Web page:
LITTLE ROCK — Members of a legislative committee that heard sworn testimony from state Treasurer Martha Shoffner about suspect transactions in her office will re-examine her responses for possible instances of perjury, a co-chairman of the panel said Thursday.
Shoffner resigned from office last month following her arrest by the FBI and was indicted Wednesday on 14 federal extortion and bribery counts. She is accused of accepting cash payments in exchange for steering state bond business in her office to a single broker. Authorities allege she accepted more than $36,000 in cash payments.
Last fall, members of the Legislative Joint Auditing Committee subpoenaed Shoffner and grilled her under oath about a state audit that raised questions about how she handled her office, including the sale of bonds before they matured, which cost the state more than $434,000. Shoffner and several members of her staff testified before the committee for nearly three hours.
The audit report was turned over to the Pulaski County prosecutor, who did not pursue an investigation. Gov. Mike Beebe last week appointed Charles Robinson, former director of the state Division of Legislative Audit, to fill the remainder of Shoffner’s term as treasurer, through 2014.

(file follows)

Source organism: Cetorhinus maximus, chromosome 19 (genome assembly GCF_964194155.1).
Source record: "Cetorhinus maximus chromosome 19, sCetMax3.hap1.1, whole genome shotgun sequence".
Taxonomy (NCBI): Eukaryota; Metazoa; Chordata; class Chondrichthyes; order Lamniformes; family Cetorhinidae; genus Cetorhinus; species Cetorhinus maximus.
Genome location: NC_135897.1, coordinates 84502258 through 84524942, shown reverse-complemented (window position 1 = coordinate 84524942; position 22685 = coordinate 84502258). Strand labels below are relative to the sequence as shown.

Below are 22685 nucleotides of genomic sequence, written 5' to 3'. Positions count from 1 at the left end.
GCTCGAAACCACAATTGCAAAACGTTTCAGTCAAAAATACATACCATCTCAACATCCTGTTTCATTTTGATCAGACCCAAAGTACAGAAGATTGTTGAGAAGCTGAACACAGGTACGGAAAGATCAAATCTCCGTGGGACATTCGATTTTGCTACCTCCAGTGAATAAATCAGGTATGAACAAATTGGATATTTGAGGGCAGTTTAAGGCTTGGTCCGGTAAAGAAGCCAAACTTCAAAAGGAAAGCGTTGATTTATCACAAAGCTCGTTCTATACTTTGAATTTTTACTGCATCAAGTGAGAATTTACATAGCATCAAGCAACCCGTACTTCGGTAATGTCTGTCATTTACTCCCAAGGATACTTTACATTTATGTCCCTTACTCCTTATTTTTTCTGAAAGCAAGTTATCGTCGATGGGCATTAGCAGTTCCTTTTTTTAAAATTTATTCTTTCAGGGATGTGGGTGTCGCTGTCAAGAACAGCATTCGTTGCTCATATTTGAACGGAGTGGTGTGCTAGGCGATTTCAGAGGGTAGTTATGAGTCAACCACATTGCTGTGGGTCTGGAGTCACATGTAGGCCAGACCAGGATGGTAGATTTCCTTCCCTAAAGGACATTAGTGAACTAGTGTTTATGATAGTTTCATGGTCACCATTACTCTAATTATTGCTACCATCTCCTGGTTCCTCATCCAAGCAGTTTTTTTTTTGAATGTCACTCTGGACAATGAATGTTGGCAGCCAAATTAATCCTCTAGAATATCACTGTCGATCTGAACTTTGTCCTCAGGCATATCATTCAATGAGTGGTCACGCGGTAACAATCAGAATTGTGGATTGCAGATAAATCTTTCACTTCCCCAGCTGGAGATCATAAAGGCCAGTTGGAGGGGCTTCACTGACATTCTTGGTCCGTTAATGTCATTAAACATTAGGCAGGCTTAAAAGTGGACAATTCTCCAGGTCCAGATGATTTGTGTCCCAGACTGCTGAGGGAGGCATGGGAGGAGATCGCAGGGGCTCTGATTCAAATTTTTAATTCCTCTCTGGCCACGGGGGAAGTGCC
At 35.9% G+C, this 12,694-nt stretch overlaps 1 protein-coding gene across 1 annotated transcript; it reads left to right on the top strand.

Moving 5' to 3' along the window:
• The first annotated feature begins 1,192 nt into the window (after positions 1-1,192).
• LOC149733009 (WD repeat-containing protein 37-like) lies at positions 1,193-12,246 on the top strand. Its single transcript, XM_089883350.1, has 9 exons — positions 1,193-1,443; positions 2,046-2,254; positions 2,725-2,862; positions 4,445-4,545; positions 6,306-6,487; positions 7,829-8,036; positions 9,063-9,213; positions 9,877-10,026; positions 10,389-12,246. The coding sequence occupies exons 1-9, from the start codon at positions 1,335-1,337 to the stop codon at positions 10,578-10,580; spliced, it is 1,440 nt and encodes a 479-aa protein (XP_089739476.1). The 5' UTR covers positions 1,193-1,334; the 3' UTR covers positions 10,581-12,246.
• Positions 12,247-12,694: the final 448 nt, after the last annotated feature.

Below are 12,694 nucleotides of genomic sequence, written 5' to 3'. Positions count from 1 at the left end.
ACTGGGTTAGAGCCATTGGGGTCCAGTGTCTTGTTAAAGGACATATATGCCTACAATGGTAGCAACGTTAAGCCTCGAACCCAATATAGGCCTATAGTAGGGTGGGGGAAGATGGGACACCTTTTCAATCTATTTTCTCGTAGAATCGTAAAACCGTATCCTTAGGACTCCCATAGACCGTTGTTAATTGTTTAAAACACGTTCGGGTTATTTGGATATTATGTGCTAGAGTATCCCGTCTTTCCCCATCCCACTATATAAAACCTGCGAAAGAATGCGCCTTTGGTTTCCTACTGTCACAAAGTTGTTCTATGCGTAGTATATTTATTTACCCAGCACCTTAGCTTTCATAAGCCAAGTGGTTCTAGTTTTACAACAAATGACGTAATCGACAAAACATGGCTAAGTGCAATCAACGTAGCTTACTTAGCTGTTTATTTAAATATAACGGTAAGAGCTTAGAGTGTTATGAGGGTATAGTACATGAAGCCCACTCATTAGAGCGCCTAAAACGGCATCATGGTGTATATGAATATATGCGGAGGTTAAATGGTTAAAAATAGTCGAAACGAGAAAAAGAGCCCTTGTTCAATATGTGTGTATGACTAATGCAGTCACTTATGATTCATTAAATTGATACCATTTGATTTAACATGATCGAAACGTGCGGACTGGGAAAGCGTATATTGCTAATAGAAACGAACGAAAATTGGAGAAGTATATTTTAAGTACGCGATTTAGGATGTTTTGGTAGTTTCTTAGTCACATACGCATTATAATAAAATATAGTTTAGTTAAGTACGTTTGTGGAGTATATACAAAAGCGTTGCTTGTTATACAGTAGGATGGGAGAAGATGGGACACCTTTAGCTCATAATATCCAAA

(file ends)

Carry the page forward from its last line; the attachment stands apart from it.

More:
On Thursday, state Sen. Bryan King, R-Green Forest, co-chairman of the audit panel, said a transcript of Shoffner’s testimony is being made available to committee members in the wake of the ex-treasurer’s indictment. At some point, members may want to discuss whether Shoffner or others may have lied to the panel, he said.
"We had several hours of testimony with the audit," King said during a meeting of the audit panel’s executive committee. "There are several questions about the role of audit (committee) moving forward with the investigation, and is it possible, through the testimony, was there anybody who perjured themselves, was there wrong testimony. There are just some questions."
The full audit committee is scheduled to meet Friday at the state Capitol.
King said the panel would hear from a former state employee who recently won a whistle-blower case against the state.
Bob Means, a psychologist who was employed at the state Department of Career Education’s Rehabilitation Services Division, had argued in his lawsuit that he was fired in 2008 after he filed a report with the U.S. Office of Inspector General about alleged misuse of funds in the agency.
The state Supreme Court in April upheld a circuit court ruling that awarded Means more than $10,000 in lost wages.
King said he and other committee members have had questions about the Arkansas Whistle-blower Act since Shoffner and Autumn Sanson, her chief investment officer, gave conflicting testimony last fall and Sanson asked the committee whether she would be protected as a whistle blower.
Shoffner testified that no one on her staff had questioned why bonds were sold before they matured. Sanson, sitting next her-then boss, testified she had questioned the practice.
"Right in the middle of the hearing … an employee wanted to know and be informed about the whistle-blower (act), so I think it would be valuable information to know," King said Thursday. "Some of us don’t know much about that act. We want to talk to someone who went through that experience."